Frenchman accepts not getting selected for Olympic Games
The right knee of Thomas Voeckler (Europcar) is arguably the most famous body joint in France right now: In Google News, the sole word "genou" (French for knee) makes articles about Voeckler come up heading the list of results. Every day, a whole nation hopes that the national hero - who finished fourth in last year's Tour de France - will be able to continue the race despite the inflammation which has made his life difficult in recent weeks.
"It's not getting any better, but not any worse, either," Voeckler told L'Equipe on Thursday evening after stage five. "I continue to take one day at a time."
Without dramatizing his condition, the Frenchman still asks himself how long he'll be able to hold on in the race, and at what price. "In the bunch, there are guys that are torn up everywhere, so I shouldn't be pitied. Sitting down, it's okay even though I can't push in the same way with my two legs. But I can't get out of the saddle. I don't want to abandon the race at the moment. But I have to be reasonable. Last year, Christophe Kern wanted to keep on during many long days and then he had to cross out several months of the 2011 season."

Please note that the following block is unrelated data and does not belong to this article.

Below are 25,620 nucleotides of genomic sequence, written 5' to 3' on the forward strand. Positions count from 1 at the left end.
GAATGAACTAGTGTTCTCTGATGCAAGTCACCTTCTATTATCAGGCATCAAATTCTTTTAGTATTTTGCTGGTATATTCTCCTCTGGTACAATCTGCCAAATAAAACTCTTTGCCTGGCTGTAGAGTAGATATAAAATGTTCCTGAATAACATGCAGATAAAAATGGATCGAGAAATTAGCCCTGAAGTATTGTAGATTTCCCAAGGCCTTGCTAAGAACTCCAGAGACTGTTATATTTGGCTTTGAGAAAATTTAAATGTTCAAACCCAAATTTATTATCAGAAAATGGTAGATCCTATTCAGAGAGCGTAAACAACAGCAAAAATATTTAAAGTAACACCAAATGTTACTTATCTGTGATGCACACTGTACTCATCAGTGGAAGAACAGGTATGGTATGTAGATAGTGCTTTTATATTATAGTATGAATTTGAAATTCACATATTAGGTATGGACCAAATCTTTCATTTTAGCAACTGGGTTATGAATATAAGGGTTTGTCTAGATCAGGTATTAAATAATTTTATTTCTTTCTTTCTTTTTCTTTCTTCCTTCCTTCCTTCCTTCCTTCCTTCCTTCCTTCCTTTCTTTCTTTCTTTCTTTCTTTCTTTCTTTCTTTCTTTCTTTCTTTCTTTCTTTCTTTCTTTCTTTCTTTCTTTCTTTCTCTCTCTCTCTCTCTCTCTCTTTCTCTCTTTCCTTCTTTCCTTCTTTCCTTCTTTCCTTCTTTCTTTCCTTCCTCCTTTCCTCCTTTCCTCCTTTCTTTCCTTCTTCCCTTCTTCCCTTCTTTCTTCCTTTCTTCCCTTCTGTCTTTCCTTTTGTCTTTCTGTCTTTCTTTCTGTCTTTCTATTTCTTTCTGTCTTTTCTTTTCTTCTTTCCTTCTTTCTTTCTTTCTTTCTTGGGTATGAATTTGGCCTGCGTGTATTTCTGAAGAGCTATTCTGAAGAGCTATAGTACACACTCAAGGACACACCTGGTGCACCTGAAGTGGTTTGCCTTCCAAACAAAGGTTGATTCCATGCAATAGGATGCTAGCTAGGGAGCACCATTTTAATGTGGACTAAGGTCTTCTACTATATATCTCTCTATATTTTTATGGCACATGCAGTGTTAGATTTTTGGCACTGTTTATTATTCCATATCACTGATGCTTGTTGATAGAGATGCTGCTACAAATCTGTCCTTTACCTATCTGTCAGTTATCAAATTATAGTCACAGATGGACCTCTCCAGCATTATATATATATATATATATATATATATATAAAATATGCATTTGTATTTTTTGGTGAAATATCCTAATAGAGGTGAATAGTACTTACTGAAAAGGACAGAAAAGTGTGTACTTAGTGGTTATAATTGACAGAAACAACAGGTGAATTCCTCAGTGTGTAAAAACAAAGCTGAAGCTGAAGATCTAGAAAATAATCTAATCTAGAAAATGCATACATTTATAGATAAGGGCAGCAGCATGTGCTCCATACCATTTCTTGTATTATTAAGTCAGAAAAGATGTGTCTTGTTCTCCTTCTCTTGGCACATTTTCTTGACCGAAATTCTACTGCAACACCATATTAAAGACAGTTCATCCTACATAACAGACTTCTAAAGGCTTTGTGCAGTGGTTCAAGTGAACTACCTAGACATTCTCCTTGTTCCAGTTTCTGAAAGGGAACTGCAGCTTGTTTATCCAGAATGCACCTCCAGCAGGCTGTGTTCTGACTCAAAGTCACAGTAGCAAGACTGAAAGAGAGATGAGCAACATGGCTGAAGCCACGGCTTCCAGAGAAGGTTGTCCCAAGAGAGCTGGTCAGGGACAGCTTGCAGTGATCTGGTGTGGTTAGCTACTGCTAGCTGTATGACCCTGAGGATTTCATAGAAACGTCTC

In these circumstances, not getting selected by Laurent Jalabert for the Olympic Games was not very surprising. "That's the way it is, you have to accept it. I can understand that he can't count on me in the light of the situation. Of course, I would have preferred to compete in the Olympics, because they are probably the last ones I could have done. In four years, I think and I hope that there will be young riders to take my place," the 33-year-old added.
- Article published:
- July 6, 2012, 11:47
- Cycling News
New Saxo Bank-Tinkoff Bank sponsor looking for stage wins
New Saxo Bank-Tinkoff Bank co-sponsor Oleg Tinkov is happy with Michael Mørkøv's stint in the mountain jersey at the 2012 Tour de France. But the Russian businessman and cyclist wants more.
“So far so good. There are 22 teams and there are few jerseys to be awarded,” he told sporten.dk. “We have one of them, and it is an important jersey. It is one of my favourites, I like it better than the green, though I myself was a sprinter.
“We get on the podium each day and get exposure in the media, it's not a bad start. But it is nothing more than what I expected. I am a businessman, I know what I do.”